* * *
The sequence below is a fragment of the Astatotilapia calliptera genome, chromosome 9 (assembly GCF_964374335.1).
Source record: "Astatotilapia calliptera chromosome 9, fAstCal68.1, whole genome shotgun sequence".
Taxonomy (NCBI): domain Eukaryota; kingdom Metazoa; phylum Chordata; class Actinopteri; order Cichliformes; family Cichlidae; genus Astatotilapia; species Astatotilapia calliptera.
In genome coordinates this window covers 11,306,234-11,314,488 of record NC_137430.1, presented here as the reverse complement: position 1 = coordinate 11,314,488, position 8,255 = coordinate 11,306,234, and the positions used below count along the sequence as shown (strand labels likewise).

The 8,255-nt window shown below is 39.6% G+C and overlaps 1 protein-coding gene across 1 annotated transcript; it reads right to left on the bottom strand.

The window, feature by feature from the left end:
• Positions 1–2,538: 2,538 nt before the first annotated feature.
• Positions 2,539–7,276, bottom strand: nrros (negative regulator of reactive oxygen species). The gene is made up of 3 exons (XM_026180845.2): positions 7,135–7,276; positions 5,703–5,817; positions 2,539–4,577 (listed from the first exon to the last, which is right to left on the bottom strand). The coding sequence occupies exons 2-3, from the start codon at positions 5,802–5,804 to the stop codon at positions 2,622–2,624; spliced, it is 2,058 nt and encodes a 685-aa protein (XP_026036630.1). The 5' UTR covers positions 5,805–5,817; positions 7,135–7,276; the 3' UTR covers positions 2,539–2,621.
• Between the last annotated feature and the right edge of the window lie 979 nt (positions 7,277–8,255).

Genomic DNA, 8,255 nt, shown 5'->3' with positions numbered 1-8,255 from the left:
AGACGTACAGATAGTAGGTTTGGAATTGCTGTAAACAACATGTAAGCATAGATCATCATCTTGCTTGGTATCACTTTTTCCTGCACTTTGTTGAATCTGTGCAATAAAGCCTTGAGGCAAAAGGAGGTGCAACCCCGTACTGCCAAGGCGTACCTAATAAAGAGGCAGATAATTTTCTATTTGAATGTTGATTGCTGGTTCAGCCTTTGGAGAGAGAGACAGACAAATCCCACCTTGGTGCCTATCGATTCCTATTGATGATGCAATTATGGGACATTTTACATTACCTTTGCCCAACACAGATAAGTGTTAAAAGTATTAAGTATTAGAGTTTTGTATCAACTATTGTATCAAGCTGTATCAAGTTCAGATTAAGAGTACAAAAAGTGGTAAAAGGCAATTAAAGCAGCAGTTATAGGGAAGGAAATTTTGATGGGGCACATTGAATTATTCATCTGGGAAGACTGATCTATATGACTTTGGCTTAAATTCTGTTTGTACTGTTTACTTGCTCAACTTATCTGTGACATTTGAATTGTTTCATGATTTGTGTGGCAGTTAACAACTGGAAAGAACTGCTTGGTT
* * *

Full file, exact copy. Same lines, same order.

The sequence below is a fragment of the Astatotilapia calliptera genome, chromosome 9 (assembly GCF_964374335.1).
Source record: "Astatotilapia calliptera chromosome 9, fAstCal68.1, whole genome shotgun sequence".
Taxonomy (NCBI): domain Eukaryota; kingdom Metazoa; phylum Chordata; class Actinopteri; order Cichliformes; family Cichlidae; genus Astatotilapia; species Astatotilapia calliptera.
In genome coordinates this window covers 11,306,234-11,314,488 of record NC_137430.1, presented here as the reverse complement: position 1 = coordinate 11,314,488, position 8,255 = coordinate 11,306,234, and the positions used below count along the sequence as shown (strand labels likewise).

The 8,255-nt window shown below is 39.6% G+C and overlaps 1 protein-coding gene across 1 annotated transcript; it reads right to left on the bottom strand.

The window, feature by feature from the left end:
• Positions 1–2,538: 2,538 nt before the first annotated feature.
• Positions 2,539–7,276, bottom strand: nrros (negative regulator of reactive oxygen species). The gene is made up of 3 exons (XM_026180845.2): positions 7,135–7,276; positions 5,703–5,817; positions 2,539–4,577 (listed from the first exon to the last, which is right to left on the bottom strand). The coding sequence occupies exons 2-3, from the start codon at positions 5,802–5,804 to the stop codon at positions 2,622–2,624; spliced, it is 2,058 nt and encodes a 685-aa protein (XP_026036630.1). The 5' UTR covers positions 5,805–5,817; positions 7,135–7,276; the 3' UTR covers positions 2,539–2,621.
• Between the last annotated feature and the right edge of the window lie 979 nt (positions 7,277–8,255).

Genomic DNA, 8,255 nt, shown 5'->3' with positions numbered 1-8,255 from the left:
AGACGTACAGATAGTAGGTTTGGAATTGCTGTAAACAACATGTAAGCATAGATCATCATCTTGCTTGGTATCACTTTTTCCTGCACTTTGTTGAATCTGTGCAATAAAGCCTTGAGGCAAAAGGAGGTGCAACCCCGTACTGCCAAGGCGTACCTAATAAAGAGGCAGATAATTTTCTATTTGAATGTTGATTGCTGGTTCAGCCTTTGGAGAGAGAGACAGACAAATCCCACCTTGGTGCCTATCGATTCCTATTGATGATGCAATTATGGGACATTTTACATTACCTTTGCCCAACACAGATAAGTGTTAAAAGTATTAAGTATTAGAGTTTTGTATCAACTATTGTATCAAGCTGTATCAAGTTCAGATTAAGAGTACAAAAAGTGGTAAAAGGCAATTAAAGCAGCAGTTATAGGGAAGGAAATTTTGATGGGGCACATTGAATTATTCATCTGGGAAGACTGATCTATATGACTTTGGCTTAAATTCTGTTTGTACTGTTTACTTGCTCAACTTATCTGTGACATTTGAATTGTTTCATGATTTGTGTGGCAGTTAACAACTGGAAAGAACTGCTTGGTT